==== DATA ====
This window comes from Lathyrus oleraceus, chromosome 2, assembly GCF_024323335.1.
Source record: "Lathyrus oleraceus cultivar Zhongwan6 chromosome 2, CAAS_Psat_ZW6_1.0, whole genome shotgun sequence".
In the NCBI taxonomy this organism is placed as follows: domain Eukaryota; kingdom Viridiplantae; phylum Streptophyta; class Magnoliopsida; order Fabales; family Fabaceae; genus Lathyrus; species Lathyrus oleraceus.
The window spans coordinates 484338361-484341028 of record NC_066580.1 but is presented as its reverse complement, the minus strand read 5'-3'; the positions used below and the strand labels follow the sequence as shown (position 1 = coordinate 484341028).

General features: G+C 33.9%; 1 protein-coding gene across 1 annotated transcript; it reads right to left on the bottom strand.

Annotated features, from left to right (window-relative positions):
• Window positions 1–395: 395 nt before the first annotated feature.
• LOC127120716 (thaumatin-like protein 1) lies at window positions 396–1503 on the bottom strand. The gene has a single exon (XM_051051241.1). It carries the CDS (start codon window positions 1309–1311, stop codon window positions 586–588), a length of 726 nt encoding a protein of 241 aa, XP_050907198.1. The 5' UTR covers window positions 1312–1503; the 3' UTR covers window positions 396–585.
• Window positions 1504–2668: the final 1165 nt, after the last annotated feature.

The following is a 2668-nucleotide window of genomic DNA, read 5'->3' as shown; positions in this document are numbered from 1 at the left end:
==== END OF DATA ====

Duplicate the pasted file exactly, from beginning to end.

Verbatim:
This window comes from Lathyrus oleraceus, chromosome 2, assembly GCF_024323335.1.
Source record: "Lathyrus oleraceus cultivar Zhongwan6 chromosome 2, CAAS_Psat_ZW6_1.0, whole genome shotgun sequence".
In the NCBI taxonomy this organism is placed as follows: domain Eukaryota; kingdom Viridiplantae; phylum Streptophyta; class Magnoliopsida; order Fabales; family Fabaceae; genus Lathyrus; species Lathyrus oleraceus.
The window spans coordinates 484338361-484341028 of record NC_066580.1 but is presented as its reverse complement, the minus strand read 5'-3'; the positions used below and the strand labels follow the sequence as shown (position 1 = coordinate 484341028).

General features: G+C 33.9%; 1 protein-coding gene across 1 annotated transcript; it reads right to left on the bottom strand.

Annotated features, from left to right (window-relative positions):
• Window positions 1–395: 395 nt before the first annotated feature.
• LOC127120716 (thaumatin-like protein 1) lies at window positions 396–1503 on the bottom strand. The gene has a single exon (XM_051051241.1). It carries the CDS (start codon window positions 1309–1311, stop codon window positions 586–588), a length of 726 nt encoding a protein of 241 aa, XP_050907198.1. The 5' UTR covers window positions 1312–1503; the 3' UTR covers window positions 396–585.
• Window positions 1504–2668: the final 1165 nt, after the last annotated feature.

The following is a 2668-nucleotide window of genomic DNA, read 5'->3' as shown; positions in this document are numbered from 1 at the left end: